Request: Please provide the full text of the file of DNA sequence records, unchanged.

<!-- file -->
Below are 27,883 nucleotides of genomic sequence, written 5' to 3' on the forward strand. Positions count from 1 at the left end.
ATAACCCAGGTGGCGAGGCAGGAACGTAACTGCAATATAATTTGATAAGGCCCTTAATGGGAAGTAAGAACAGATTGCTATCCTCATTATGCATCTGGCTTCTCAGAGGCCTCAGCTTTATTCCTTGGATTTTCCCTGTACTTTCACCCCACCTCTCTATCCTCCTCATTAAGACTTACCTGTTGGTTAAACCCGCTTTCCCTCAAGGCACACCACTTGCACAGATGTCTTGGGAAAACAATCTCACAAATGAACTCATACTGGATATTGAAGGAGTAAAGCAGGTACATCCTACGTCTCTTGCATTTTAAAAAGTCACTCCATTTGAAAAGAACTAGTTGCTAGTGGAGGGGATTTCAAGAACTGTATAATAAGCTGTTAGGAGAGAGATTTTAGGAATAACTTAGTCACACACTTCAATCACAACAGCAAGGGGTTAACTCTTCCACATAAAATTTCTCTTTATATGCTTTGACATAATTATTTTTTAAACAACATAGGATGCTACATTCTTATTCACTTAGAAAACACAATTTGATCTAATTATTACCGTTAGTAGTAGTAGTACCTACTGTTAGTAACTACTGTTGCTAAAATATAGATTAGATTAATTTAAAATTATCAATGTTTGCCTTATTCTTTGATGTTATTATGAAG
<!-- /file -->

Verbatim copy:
Below are 27,883 nucleotides of genomic sequence, written 5' to 3' on the forward strand. Positions count from 1 at the left end.
ATAACCCAGGTGGCGAGGCAGGAACGTAACTGCAATATAATTTGATAAGGCCCTTAATGGGAAGTAAGAACAGATTGCTATCCTCATTATGCATCTGGCTTCTCAGAGGCCTCAGCTTTATTCCTTGGATTTTCCCTGTACTTTCACCCCACCTCTCTATCCTCCTCATTAAGACTTACCTGTTGGTTAAACCCGCTTTCCCTCAAGGCACACCACTTGCACAGATGTCTTGGGAAAACAATCTCACAAATGAACTCATACTGGATATTGAAGGAGTAAAGCAGGTACATCCTACGTCTCTTGCATTTTAAAAAGTCACTCCATTTGAAAAGAACTAGTTGCTAGTGGAGGGGATTTCAAGAACTGTATAATAAGCTGTTAGGAGAGAGATTTTAGGAATAACTTAGTCACACACTTCAATCACAACAGCAAGGGGTTAACTCTTCCACATAAAATTTCTCTTTATATGCTTTGACATAATTATTTTTTAAACAACATAGGATGCTACATTCTTATTCACTTAGAAAACACAATTTGATCTAATTATTACCGTTAGTAGTAGTAGTACCTACTGTTAGTAACTACTGTTGCTAAAATATAGATTAGATTAATTTAAAATTATCAATGTTTGCCTTATTCTTTGATGTTATTATGAAG